Sen. Ron Wyden sent a letter Wednesday urging government agencies to start abandoning Adobe Flash, an antiquated and vulnerable multimedia software platform that will stop being maintained in nearly two years’ time.
“I write to request that your agencies collaborate to end government use of Adobe Flash in light of its inherent security vulnerabilities and impending ‘end-of-life’ in 2020,” Mr. Wyden, Oregon Democrat, wrote to officials at the National Institute of Standards and Technology, National Security Agency and Department of Homeland Security.
“While Flash will continue to exist past this point, it will no longer receive necessary technical support, significantly magnifying its existing cybersecurity deficiencies,” the senator wrote.
First developed by FutureWave over 20 years ago, Flash was initially used as a graphics and animation tool before becoming one of the internet’s most popular platforms for streaming audio and video the following decade. Macromedia acquired FutureWave in 1996, and by 2004 the company claimed that its proprietary Flash player was installed on more than 98 percent of internet-connected desktop computers.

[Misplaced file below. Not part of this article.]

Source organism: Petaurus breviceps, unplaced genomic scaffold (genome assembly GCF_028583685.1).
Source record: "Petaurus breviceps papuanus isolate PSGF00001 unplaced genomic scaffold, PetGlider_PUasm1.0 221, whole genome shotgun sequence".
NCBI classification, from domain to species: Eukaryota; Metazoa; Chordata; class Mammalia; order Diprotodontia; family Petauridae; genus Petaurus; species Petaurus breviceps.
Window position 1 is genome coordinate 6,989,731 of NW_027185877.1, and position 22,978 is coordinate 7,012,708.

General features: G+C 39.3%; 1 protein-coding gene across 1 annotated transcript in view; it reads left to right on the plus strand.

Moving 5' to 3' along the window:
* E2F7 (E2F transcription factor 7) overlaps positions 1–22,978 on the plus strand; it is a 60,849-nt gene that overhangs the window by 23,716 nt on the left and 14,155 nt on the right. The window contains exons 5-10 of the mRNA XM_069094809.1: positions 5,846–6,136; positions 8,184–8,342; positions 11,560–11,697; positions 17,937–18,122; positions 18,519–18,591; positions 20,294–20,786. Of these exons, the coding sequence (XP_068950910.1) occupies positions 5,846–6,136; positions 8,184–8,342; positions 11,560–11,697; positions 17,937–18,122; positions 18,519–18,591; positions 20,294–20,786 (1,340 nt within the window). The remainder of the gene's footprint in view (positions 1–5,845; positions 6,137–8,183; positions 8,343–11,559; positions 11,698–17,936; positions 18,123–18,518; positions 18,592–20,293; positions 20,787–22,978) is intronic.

Flash has been persistently plagued by vulnerabilities that have made the platform particularly prone to hackers, however, and Adobe said last year that it will stop maintaining the platform at the end of 2020, effectively abandoning efforts to fix any flaws existing after that point.
“As the three agencies that provide the majority of cybersecurity guidance to government agencies,” Mr. Wyden wrote, NIST, NSA and DHS “must take every opportunity to ensure that federal workers are protected from cyber-threats and that the government is not intentionally supporting risky online behavior.”
“To date, your agencies have yet to issue public guidance for the unavoidable transition away from Flash. A critical deadline is looming — the government must act to prevent the security risk posed by Flash from reaching catastrophic levels.”
Mr. Wyden concluded his letter by asking the agencies to work together to ensure the government does not deploy any new, Flash-based content on any federal websites, and starts removing existing Flash content from government websites and computers.
Spokespersons for the DHS, NSA and NIST told The Washington Times that the agencies will respond to Mr. Wyden’s letter as appropriate.
The U.S. Computer Emergency Readiness Team (US-CERT), a division of DHS, has warned of cybersecurity risks involving Flash since 2010, and each of the top 10 vulnerabilities targeted by hackers using exploit kits in 2015 related to Adobe Flash, the Solutionary cybersecurity firm concluded in a 2016 report.